On February 10, 1948, Arab troops captured the house from the British. With control of this strategic position, they were able to easily roll barrels of explosives down the hill into Yemin Moshe, and used the villa as a base from which to constantly terrorize the neighborhood. The British eventually re-conquered the house, but they refused to permit traffic between Yemin Moshe and the rest of the city. Yemin Moshe was effectively under siege and the population had no choice but to move elsewhere.
A wonderful overlook is found atop a grassy hill above Confederation House, which was restored in 1984 by the World Confederation of United Zionists. From the overlook there are several amazing views of the Old City. Spread out before you are the Old City Walls, with Notre Dame Monastery in the distance, to your left. Also easily visible are the imposing Franciscan College Frères, the tower of the Greek Catholic church, the yellow flag of the Latin Patriarchate, and Jaffa Gate.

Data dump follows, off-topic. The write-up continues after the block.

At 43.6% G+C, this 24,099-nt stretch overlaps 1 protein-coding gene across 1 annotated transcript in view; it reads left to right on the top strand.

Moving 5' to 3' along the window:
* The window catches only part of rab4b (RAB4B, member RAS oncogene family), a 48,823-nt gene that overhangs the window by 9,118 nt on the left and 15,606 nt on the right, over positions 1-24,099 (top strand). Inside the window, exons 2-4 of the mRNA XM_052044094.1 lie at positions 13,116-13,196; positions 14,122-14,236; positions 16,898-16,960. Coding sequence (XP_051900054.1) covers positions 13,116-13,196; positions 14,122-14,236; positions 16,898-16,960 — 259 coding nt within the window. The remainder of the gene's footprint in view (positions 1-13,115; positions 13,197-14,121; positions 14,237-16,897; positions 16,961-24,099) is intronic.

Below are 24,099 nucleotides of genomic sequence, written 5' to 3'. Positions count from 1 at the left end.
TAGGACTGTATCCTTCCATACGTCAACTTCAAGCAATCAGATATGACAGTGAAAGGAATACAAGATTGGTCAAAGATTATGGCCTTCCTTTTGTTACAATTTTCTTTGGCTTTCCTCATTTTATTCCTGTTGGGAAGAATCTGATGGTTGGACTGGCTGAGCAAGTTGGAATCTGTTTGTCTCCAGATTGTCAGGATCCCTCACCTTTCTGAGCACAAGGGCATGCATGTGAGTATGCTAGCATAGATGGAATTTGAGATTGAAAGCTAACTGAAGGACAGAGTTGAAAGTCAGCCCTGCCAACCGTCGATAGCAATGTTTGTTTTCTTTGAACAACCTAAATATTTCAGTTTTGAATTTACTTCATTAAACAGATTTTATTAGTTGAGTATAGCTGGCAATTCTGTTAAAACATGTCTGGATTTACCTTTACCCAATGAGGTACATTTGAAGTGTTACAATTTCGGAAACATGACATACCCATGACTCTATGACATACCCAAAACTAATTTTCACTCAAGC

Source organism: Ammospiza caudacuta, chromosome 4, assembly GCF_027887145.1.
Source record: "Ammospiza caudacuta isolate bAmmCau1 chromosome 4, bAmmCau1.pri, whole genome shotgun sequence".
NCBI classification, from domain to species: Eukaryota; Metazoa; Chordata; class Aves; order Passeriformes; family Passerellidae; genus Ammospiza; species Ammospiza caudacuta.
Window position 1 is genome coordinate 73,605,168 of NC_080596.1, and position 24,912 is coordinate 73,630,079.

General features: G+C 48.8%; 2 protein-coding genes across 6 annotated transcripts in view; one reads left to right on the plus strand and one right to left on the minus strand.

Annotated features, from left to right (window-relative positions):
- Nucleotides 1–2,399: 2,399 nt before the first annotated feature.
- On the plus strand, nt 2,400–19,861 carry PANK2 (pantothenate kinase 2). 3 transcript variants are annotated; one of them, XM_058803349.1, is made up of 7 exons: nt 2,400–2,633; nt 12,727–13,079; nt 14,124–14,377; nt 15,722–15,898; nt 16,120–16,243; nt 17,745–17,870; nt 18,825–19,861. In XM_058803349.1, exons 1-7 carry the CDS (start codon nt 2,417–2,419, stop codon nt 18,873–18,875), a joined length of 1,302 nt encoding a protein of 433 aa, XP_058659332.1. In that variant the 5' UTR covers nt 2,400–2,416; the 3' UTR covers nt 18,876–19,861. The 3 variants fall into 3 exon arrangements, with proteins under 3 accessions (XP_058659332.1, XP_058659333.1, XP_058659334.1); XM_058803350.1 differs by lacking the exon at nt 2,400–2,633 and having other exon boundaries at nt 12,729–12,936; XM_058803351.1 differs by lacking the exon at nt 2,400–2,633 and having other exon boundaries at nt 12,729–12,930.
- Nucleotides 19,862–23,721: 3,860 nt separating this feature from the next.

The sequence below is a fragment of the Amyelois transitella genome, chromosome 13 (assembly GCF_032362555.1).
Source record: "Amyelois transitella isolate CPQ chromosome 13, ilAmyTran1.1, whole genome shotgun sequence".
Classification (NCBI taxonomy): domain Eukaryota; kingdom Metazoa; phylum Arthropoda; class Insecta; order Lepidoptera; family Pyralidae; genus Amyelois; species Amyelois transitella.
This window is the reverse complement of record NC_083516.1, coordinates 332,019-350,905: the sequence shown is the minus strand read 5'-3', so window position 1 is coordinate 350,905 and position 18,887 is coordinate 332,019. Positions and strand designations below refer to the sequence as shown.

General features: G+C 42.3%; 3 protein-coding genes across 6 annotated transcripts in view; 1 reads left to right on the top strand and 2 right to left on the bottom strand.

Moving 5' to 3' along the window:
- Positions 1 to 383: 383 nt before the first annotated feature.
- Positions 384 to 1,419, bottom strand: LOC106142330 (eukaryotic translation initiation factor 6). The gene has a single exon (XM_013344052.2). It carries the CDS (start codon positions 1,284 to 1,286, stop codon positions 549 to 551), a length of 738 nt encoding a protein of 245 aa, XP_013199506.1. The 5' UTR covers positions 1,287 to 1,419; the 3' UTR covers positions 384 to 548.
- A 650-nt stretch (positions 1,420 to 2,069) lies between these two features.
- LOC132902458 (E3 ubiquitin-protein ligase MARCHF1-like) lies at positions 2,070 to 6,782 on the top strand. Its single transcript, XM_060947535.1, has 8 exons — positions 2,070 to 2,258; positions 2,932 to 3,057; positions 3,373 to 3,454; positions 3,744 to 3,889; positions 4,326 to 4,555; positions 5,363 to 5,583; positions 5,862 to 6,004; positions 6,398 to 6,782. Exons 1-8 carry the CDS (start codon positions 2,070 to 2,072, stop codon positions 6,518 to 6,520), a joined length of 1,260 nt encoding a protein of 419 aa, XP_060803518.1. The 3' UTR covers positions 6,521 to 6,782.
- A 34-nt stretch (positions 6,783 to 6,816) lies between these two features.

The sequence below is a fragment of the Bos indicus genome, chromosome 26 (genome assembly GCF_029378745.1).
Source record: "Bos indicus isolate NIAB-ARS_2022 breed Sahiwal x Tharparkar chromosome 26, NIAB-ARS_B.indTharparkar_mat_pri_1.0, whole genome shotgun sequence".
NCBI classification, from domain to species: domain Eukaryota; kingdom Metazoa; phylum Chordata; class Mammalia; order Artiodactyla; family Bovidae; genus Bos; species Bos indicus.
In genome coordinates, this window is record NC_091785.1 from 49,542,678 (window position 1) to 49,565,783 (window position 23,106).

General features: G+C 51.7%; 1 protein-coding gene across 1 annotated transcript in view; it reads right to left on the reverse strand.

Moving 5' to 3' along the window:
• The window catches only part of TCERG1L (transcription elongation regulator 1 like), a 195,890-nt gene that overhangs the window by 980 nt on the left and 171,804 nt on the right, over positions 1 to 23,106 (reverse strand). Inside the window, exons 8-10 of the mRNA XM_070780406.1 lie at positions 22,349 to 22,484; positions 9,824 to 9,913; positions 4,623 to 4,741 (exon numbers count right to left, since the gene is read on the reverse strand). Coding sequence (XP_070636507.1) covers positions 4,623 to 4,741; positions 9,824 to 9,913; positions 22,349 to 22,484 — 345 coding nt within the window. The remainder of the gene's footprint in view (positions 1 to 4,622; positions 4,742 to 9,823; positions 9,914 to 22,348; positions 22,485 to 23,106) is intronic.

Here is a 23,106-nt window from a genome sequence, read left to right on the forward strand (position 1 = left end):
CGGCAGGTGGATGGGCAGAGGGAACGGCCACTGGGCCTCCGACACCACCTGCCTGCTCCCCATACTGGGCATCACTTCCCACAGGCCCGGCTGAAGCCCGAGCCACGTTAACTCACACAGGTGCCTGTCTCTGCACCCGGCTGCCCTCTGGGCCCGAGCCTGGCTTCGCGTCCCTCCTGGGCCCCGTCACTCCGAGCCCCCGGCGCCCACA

3. Mount Zion Promenade and Overlooks
Featuring lawns, benches, new excavations, and excellent explanatory signs, the Mount Zion promenade is just below the Old City walls south of Jaffa Gate. When it ends at the wall’s southern corner, next to Mount Zion, there is an overlook with a stupendous view of Mishkenot Sha’ananim, Yemin Moshe, and a restored 1860’s windmill.
4. Mount Scopus Observation Decks
Two observation decks are located on Mount Scopus – but offer vastly different views.
From Glick Observation Plaza, opposite the Hebrew University and just past the entrance to the Mazer Center for Humanities, Jerusalem is a stunning sight in the morning — and a romantic one at sunset.
Landmarks to your left include the tall tower of the Russian Ascension Church, and the Augusta Victoria hospice built by German Emperor Wilhelm II and named for his wife.
Between the two are the domes and arches of the Center for Near Eastern Studies on Mount Scopus (Mormon Center), one of the most sensational buildings in the city.
In the distance directly across from you, the brilliant golden dome atop the Dome of the Rock underwent major renovations whose cost was covered by the Kingdom of Jordan. Beyond it is the dark-gray dome of al-Aqsa mosque.